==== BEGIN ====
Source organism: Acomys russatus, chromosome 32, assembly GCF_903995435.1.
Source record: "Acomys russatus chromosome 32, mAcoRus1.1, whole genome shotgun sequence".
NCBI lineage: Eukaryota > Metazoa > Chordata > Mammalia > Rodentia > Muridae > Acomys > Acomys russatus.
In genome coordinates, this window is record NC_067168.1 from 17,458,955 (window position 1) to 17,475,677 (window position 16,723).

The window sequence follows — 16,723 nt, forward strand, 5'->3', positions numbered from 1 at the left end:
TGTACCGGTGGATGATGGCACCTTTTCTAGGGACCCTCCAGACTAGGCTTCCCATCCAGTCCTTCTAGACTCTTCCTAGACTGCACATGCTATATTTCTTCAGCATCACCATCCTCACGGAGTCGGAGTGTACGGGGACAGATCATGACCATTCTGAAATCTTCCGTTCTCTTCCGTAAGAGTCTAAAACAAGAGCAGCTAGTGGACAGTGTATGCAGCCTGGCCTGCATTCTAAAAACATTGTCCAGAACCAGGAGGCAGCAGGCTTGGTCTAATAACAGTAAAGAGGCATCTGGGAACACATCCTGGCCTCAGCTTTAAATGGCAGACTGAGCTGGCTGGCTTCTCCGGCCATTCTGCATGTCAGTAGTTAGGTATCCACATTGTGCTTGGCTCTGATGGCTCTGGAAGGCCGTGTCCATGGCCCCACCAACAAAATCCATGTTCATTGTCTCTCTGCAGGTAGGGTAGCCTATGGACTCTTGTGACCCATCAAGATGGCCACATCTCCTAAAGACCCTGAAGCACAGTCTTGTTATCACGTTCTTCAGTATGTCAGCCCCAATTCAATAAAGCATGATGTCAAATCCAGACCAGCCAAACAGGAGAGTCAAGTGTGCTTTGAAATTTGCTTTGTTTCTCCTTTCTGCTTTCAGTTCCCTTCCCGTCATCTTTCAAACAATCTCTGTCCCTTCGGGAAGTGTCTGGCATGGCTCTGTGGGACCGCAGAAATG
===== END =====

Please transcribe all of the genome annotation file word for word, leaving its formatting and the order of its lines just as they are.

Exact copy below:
Source organism: Acomys russatus, chromosome 32, assembly GCF_903995435.1.
Source record: "Acomys russatus chromosome 32, mAcoRus1.1, whole genome shotgun sequence".
NCBI lineage: Eukaryota > Metazoa > Chordata > Mammalia > Rodentia > Muridae > Acomys > Acomys russatus.
In genome coordinates, this window is record NC_067168.1 from 17,458,955 (window position 1) to 17,475,677 (window position 16,723).

The window sequence follows — 16,723 nt, forward strand, 5'->3', positions numbered from 1 at the left end:
TGTACCGGTGGATGATGGCACCTTTTCTAGGGACCCTCCAGACTAGGCTTCCCATCCAGTCCTTCTAGACTCTTCCTAGACTGCACATGCTATATTTCTTCAGCATCACCATCCTCACGGAGTCGGAGTGTACGGGGACAGATCATGACCATTCTGAAATCTTCCGTTCTCTTCCGTAAGAGTCTAAAACAAGAGCAGCTAGTGGACAGTGTATGCAGCCTGGCCTGCATTCTAAAAACATTGTCCAGAACCAGGAGGCAGCAGGCTTGGTCTAATAACAGTAAAGAGGCATCTGGGAACACATCCTGGCCTCAGCTTTAAATGGCAGACTGAGCTGGCTGGCTTCTCCGGCCATTCTGCATGTCAGTAGTTAGGTATCCACATTGTGCTTGGCTCTGATGGCTCTGGAAGGCCGTGTCCATGGCCCCACCAACAAAATCCATGTTCATTGTCTCTCTGCAGGTAGGGTAGCCTATGGACTCTTGTGACCCATCAAGATGGCCACATCTCCTAAAGACCCTGAAGCACAGTCTTGTTATCACGTTCTTCAGTATGTCAGCCCCAATTCAATAAAGCATGATGTCAAATCCAGACCAGCCAAACAGGAGAGTCAAGTGTGCTTTGAAATTTGCTTTGTTTCTCCTTTCTGCTTTCAGTTCCCTTCCCGTCATCTTTCAAACAATCTCTGTCCCTTCGGGAAGTGTCTGGCATGGCTCTGTGGGACCGCAGAAATG